by Daniel BOSQUE Fans and players alike wore shirts blazoned with "Barcelona" on the back as they commemorated victims of the deadly Spain attacks as Barcelona kicked off their first game of the league season under tight security.
Flags at the 99,000 capacity Camp Nou stadium flew at half mast in honour of the 14 people killed in twin vehicle assaults as Barcelona hosted Real Betis.
Barcelona players wore black armbands in a sign of mourning and players from both sides observed a minute of silence before the start of the match.
As the minute’s silence came to an end, the crowd broke into applause and chanted “No Tinc por”, Catalan for “I’m not afraid”.
Barcelona stars including five-time World Player of the Year Lionel Messi wore shirts with ‘Barcelona’ replacing individual names on the back, which were selling briskly in the stadium’s souvenir store.
“Normally I buy shirts without any name but this was the perfect moment to state out loud that we will continue to live here, that they don’t scare us,” said David Berruezo, 27, as he waited for his commemorative jersey at the shop.
Several Barcelona fans held up a large black and white banner in the stands that read “nothing will break us”, a line from club’s anthem.
Ahead of the match Catalonia’s regional police force said there would be additional officers on duty and warned fans to arrive early at the stadium and not to bring large bags.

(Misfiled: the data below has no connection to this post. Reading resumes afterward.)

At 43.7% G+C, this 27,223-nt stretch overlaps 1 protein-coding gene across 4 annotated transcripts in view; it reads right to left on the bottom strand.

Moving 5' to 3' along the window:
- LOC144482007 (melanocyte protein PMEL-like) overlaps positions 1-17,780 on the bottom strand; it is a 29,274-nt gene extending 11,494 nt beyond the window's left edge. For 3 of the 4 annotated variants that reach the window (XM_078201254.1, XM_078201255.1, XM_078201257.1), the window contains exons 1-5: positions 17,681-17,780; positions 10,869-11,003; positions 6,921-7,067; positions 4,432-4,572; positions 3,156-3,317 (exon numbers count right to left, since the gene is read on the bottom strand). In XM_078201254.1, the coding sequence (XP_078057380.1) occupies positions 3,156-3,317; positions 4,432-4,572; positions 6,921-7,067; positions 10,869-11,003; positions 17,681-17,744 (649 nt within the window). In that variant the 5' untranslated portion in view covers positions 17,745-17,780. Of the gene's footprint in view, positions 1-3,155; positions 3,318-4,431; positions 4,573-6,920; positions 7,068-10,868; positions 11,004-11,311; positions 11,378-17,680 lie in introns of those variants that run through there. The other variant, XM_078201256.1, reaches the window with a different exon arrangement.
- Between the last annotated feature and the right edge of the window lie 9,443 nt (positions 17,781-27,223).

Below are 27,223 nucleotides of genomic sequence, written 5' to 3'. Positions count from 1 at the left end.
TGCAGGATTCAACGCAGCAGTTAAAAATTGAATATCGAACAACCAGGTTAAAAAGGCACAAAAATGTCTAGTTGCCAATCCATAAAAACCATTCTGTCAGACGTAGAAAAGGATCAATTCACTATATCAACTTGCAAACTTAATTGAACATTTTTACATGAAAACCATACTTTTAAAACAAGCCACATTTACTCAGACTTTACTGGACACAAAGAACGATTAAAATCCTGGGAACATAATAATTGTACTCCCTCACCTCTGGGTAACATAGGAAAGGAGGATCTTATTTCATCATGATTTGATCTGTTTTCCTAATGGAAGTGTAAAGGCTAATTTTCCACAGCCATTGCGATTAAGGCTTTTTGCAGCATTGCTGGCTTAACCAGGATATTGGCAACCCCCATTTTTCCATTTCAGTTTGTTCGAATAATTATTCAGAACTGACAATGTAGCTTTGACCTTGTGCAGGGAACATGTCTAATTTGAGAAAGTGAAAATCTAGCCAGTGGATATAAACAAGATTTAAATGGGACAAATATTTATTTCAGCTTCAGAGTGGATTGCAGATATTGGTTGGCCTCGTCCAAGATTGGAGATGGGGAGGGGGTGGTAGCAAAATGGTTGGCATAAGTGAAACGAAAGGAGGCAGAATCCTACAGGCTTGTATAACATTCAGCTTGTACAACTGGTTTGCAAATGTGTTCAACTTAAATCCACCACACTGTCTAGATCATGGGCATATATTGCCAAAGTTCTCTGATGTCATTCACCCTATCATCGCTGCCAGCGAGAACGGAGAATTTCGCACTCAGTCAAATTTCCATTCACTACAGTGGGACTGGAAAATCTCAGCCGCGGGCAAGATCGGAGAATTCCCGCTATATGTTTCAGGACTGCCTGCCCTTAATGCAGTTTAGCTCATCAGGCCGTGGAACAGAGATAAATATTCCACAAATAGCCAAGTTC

With police still hunting a Morrocan man suspected of driving a van into pedestrians on Barcelona’s Las Ramblas boulevard on Thursday, armed officers patrolled the streets around the stadium and checked cars.
“You still get a knot in your throat thinking about what happened, but watching Betis takes our fear,” said Jose Fernandez, a 57-year-old bus driver who lives in Barcelona but supports Seville-based Betis.
Betis players wore shirts with the message “Real Betis with Barcelona” and before the match the club’s officials laid a wreath of flowers on Las Ramblas.
– Tickets returned –
Security jitters kept some fans at home as there were many empty seats in the stadium.
“It seems like there are fewer people, that it is quieter than in other matches. It is also August and people are on holidays, but you notice it,” said Teresa Serra, a 53-year-old nurse who came to the match with a friend.
After the attack some fans, especially tourists, returned their tickets, the club said without giving figures.
“Their money was refunded to everyone, the circumstances are special and understandable,” a club spokesman said.
That was not the case of Maarten Demunster, a 44-year-old designer from Belgium who bought tickets for himself and his son two weeks ago.
“When I heard about the attacks I got scared. Maybe during two seconds I thought about not coming but it was just two seconds. That is what the people that do such horrible things want,” said Demunster, who wore a Barcelona jersey.
Ian Bellamy, a 45-year-old sales director from Britain, was also defiant.
“We had not planned to come, we just decided this morning as there were tickets available. Fear? No, after the attacks security is always stronger,” he said.
At a small stand selling drinks just beside the stadium, Sandra Lorenzo, 41, said she was surprised.
“I thought there would be like a collective hysteria but I see everything is normal. I have worked here for 25 years at every match. They are not going to make me stay at home,” she said.